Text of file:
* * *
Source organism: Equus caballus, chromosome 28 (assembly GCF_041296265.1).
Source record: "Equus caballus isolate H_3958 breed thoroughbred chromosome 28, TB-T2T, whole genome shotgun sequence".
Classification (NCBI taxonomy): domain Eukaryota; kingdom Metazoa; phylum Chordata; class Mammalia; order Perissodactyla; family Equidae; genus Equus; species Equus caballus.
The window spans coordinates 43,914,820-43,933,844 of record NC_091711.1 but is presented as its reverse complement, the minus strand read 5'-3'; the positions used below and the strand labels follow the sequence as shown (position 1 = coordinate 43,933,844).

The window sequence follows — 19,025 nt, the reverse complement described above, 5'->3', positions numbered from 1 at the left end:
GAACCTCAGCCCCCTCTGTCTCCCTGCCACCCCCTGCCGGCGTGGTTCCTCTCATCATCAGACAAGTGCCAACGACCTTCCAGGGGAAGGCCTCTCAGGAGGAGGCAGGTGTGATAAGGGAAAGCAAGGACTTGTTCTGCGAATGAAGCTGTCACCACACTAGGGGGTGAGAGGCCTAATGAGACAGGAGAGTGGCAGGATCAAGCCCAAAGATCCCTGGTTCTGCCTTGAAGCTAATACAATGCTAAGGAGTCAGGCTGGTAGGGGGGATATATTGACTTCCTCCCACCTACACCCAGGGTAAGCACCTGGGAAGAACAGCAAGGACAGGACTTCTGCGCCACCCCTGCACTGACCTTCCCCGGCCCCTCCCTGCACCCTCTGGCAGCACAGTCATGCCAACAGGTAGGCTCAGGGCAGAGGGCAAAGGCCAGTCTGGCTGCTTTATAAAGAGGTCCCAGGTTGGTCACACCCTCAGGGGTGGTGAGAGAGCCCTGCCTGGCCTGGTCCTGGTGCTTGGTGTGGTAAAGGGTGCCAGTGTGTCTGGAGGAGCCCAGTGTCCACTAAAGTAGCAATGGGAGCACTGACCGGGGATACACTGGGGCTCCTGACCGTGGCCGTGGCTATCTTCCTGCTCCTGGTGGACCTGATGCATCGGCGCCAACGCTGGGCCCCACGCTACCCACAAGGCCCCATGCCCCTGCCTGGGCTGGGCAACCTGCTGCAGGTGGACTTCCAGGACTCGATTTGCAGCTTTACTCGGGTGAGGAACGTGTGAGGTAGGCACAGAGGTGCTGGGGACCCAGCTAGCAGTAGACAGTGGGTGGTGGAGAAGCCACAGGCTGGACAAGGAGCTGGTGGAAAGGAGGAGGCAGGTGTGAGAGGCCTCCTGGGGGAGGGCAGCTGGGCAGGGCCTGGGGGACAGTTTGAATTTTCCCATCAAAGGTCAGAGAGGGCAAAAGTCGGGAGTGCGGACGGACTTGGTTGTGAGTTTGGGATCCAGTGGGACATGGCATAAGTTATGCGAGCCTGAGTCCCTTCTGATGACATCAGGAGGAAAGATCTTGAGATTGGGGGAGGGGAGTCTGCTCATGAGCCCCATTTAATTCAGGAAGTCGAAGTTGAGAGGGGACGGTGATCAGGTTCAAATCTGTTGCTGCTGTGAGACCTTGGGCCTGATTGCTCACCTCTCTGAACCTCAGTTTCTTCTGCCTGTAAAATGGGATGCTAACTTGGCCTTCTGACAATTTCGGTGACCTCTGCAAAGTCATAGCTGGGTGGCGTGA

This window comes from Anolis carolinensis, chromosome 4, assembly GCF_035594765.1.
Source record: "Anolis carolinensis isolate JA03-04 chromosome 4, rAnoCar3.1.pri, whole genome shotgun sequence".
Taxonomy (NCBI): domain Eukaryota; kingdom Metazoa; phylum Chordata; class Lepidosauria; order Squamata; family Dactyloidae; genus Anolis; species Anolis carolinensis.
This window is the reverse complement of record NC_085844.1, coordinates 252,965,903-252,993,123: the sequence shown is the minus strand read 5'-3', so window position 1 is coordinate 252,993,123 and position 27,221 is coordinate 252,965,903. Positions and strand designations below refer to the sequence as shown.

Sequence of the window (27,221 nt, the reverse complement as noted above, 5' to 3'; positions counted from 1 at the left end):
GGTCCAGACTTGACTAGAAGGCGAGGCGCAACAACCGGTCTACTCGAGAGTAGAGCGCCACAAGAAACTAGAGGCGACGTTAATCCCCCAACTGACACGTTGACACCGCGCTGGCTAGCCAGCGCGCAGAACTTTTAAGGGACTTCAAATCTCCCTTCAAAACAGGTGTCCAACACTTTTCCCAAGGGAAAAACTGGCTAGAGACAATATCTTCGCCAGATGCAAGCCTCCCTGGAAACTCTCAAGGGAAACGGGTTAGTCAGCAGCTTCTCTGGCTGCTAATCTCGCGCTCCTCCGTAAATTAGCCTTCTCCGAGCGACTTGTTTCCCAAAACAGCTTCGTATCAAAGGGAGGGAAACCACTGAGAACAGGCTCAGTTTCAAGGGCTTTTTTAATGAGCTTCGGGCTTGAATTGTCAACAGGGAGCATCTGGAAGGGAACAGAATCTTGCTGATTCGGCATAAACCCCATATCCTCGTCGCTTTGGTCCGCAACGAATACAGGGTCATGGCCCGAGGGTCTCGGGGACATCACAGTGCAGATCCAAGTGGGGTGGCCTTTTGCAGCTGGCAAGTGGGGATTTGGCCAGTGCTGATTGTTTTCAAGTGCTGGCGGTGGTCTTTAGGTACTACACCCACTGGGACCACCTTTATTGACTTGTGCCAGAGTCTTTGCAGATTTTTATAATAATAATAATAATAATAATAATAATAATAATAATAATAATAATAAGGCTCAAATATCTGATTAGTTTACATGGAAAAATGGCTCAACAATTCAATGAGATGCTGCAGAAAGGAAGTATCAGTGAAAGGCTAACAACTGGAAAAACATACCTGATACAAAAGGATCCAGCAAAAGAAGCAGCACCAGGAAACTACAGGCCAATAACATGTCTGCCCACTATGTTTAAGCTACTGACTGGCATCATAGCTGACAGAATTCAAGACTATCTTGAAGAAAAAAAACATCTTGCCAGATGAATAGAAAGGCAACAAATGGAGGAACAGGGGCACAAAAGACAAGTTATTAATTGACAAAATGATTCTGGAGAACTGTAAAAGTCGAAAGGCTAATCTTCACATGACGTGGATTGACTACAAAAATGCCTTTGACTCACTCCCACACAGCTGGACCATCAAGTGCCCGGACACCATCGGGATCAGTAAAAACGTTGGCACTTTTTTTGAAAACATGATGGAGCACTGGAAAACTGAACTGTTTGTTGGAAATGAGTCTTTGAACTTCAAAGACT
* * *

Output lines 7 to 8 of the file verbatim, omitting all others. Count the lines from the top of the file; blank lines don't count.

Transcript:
This window comes from Anolis carolinensis, chromosome 4, assembly GCF_035594765.1.
Source record: "Anolis carolinensis isolate JA03-04 chromosome 4, rAnoCar3.1.pri, whole genome shotgun sequence".